Comfortable Cosmetics

Nov 1, 2011 | Contact Author | By: Katie Anderson (Schaefer), Cosmetics & Toiletries magazine
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Title: Comfortable Cosmetics
skin feelx ROSx Broad-spectrum labelingx moisturizationx
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  • Keywords/Abstract

Keywords: skin feel | ROS | Broad-spectrum labeling | moisturization

Abstract: This issue of Cosmetics & Toiletries magazine is all about making skin comfortable and improving skin feel. With respect to making sunburned skin more comfortable, the issue features an article by KM Hanson et al. on the antioxidants vitamin E and diethylhexylsyringlidene malonate in sunscreens for the prevention of UV-induced ROS.

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K Anderson, Comfortable Cosmetics, Cosm & Toil 126(11) (2011)

As a young woman, I cannot tell you how many times I have run across the statement, “Feel comfortable in your own skin.” Although the saying is often a metaphorical translation for confidence, I have never been, and will never be, much of a metaphorist; and therefore, find more merit in its literal translation.

There are a lot of people walking the Earth with uncomfortable skin, with causes varying widely—sunburn, acne, eczema, a tacky moisturizer, poison ivy, an allergic reaction, sticky lip gloss, dry skin, etc. While a cosmetic product cannot cure all of these afflictions, it can surely help make those who suffer from them more comfortable.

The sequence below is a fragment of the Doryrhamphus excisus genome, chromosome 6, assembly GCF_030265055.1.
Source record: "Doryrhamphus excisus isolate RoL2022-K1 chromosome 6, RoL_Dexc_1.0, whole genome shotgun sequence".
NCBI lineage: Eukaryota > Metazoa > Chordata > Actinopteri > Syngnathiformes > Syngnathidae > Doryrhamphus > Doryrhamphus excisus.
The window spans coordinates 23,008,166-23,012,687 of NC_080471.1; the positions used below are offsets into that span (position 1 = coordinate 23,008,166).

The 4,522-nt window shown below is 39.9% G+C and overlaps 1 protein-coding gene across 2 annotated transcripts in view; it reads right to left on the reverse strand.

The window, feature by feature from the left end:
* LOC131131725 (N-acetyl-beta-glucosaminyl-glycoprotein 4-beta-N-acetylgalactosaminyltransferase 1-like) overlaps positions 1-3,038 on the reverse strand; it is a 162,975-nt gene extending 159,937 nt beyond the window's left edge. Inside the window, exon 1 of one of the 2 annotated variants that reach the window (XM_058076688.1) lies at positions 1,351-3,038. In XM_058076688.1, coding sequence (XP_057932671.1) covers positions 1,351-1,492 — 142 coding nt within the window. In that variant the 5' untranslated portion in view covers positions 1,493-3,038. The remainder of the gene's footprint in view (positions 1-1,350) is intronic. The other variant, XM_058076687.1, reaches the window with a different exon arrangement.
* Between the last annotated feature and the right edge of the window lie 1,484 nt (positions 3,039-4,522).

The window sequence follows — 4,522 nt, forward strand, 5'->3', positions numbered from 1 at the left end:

This issue of Cosmetics & Toiletries magazine is all about making skin comfortable and improving skin feel. With respect to making sunburned skin more comfortable, the issue features an article by KM Hanson et al. on the antioxidants vitamin E and diethylhexylsyringlidene malonate in sunscreens for the prevention of UV-induced ROS. As sunscreens must be broad-spectrum to protect skin from all types of damage, D Lutz et al. discuss substrates for complying with the US Food and Drug Administration’s Final Rule for Broad-spectrum Labeling.

Moisturization is an integral part in making skin feel good. Therefore, this issue includes an article by KR Kumthekar et al. that can be found. It reviews three vegetal oils that moisturize the skin, in addition to having flow, spreadability and stability properties.

Although actives and moisturizers can make skin more comfortable, they cannot do so if not incorporated into well-formulated emulsions. Therefore, M Fevola reviews the composition and use of carbomer, a polymer that builds viscosity and stabilizes emulsions. P Tsolis also discusses emulsions, in this instance addressing the manufacture and problems associated with microemulsions. Finally, I Van Reeth et al. discuss silicone emulsifiers for stable aesthetic products.

Despite its perceivable benefits, if a cosmetic does not feel good on a person’s skin, it most likely will not be successful. In keeping with that notion, this issue will hopefully inspire more comfortable-feeling cosmetics.